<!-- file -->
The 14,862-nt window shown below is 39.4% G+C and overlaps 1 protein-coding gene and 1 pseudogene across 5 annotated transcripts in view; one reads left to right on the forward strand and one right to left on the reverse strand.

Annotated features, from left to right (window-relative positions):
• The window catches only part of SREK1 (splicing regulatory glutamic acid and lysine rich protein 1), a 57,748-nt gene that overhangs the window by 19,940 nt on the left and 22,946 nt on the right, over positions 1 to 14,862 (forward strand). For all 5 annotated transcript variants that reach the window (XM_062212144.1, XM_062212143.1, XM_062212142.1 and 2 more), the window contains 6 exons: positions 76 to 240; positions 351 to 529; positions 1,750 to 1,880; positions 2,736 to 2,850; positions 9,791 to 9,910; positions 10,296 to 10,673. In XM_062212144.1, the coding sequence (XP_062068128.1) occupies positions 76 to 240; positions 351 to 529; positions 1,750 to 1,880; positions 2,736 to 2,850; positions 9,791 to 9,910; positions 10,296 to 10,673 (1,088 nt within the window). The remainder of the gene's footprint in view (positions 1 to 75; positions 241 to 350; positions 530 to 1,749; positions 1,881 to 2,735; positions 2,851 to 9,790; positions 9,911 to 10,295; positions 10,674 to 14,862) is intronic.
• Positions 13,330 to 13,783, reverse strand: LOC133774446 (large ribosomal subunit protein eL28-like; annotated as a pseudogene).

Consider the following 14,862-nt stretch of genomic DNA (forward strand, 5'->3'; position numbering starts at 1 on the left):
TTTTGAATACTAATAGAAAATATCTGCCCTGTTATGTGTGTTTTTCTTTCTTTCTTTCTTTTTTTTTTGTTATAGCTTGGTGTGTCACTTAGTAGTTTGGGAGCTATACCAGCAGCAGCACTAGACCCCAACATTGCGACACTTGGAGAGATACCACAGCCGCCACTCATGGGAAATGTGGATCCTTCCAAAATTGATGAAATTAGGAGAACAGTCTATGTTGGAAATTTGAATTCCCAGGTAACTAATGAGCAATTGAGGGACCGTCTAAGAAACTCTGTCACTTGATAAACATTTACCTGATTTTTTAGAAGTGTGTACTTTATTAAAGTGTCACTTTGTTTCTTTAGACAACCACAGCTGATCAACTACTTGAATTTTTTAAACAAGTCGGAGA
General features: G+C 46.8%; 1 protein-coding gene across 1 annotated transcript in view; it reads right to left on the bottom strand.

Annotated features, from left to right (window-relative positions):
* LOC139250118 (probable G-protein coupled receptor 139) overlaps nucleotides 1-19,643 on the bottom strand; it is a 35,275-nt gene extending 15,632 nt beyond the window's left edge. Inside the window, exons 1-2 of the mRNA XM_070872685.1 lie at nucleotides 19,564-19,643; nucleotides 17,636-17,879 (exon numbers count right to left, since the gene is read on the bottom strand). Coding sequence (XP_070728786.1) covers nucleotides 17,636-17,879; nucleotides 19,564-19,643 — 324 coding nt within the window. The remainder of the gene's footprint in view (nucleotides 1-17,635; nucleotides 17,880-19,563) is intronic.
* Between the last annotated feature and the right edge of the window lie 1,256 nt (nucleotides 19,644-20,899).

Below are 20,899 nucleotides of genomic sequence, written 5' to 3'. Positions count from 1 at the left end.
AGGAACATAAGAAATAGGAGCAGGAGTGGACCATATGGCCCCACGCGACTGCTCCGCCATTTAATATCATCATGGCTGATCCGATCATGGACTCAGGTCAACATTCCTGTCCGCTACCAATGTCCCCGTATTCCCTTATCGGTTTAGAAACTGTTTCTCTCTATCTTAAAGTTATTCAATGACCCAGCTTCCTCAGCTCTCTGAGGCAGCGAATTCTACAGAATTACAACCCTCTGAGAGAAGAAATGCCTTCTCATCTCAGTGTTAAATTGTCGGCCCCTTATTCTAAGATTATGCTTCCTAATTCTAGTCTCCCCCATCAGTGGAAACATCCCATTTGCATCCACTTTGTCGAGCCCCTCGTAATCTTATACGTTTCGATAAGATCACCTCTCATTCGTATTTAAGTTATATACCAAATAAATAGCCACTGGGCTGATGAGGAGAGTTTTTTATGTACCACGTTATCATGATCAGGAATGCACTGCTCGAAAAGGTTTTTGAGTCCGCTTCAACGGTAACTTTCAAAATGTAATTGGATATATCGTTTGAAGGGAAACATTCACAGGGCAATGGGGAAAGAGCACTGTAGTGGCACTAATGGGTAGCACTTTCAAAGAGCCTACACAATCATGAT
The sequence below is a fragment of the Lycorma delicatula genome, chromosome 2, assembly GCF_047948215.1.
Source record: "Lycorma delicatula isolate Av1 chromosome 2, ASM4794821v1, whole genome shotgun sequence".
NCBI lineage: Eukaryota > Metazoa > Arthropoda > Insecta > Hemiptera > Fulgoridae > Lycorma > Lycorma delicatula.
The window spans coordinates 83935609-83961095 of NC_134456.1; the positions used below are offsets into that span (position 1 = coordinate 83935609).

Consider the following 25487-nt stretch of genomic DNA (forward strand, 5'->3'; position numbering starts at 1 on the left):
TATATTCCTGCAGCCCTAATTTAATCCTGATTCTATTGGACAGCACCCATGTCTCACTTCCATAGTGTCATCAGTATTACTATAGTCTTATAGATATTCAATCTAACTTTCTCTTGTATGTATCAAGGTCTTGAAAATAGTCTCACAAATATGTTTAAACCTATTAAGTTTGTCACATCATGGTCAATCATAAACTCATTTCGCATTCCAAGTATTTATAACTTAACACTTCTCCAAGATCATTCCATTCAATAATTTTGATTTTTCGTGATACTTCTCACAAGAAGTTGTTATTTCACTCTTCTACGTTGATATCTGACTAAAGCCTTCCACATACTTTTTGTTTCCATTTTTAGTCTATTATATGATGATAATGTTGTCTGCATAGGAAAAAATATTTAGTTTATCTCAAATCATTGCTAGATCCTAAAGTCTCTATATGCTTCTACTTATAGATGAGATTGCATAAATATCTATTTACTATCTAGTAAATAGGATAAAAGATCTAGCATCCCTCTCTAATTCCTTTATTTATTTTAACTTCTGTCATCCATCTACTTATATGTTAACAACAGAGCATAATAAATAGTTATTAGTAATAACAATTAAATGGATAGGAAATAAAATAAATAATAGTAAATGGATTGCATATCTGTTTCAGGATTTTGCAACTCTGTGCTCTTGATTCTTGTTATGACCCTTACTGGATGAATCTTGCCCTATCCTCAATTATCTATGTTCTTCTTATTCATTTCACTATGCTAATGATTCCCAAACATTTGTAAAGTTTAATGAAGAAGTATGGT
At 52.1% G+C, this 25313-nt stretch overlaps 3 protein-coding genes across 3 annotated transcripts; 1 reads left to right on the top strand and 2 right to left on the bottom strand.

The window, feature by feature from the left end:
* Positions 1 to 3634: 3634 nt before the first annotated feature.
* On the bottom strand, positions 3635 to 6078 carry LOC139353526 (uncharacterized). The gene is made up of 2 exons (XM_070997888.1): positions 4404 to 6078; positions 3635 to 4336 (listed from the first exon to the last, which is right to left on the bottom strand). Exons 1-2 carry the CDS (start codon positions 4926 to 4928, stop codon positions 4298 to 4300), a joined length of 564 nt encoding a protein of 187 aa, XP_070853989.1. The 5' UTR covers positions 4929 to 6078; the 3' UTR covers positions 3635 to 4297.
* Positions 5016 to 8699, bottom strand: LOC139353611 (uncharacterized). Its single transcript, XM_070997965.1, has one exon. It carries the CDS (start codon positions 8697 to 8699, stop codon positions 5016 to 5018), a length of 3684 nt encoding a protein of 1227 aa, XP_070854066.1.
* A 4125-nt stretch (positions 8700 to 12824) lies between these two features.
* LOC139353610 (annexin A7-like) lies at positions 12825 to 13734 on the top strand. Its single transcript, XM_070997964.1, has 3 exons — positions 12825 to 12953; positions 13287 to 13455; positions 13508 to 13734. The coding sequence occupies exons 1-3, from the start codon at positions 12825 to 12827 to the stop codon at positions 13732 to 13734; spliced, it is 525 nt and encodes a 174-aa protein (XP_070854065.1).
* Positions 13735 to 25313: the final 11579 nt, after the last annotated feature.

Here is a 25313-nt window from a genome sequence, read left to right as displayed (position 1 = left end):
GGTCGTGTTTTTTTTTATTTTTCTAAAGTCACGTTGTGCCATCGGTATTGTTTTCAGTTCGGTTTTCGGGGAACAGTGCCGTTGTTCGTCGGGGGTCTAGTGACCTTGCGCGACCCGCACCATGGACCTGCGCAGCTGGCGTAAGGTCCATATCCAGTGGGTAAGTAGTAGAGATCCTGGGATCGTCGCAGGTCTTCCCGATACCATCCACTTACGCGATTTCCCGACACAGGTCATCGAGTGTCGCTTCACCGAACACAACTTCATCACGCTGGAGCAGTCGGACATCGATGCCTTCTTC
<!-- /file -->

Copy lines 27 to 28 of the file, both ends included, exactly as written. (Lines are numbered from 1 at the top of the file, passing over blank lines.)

Here is a 25313-nt window from a genome sequence, read left to right as displayed (position 1 = left end):
GGTCGTGTTTTTTTTTATTTTTCTAAAGTCACGTTGTGCCATCGGTATTGTTTTCAGTTCGGTTTTCGGGGAACAGTGCCGTTGTTCGTCGGGGGTCTAGTGACCTTGCGCGACCCGCACCATGGACCTGCGCAGCTGGCGTAAGGTCCATATCCAGTGGGTAAGTAGTAGAGATCCTGGGATCGTCGCAGGTCTTCCCGATACCATCCACTTACGCGATTTCCCGACACAGGTCATCGAGTGTCGCTTCACCGAACACAACTTCATCACGCTGGAGCAGTCGGACATCGATGCCTTCTTC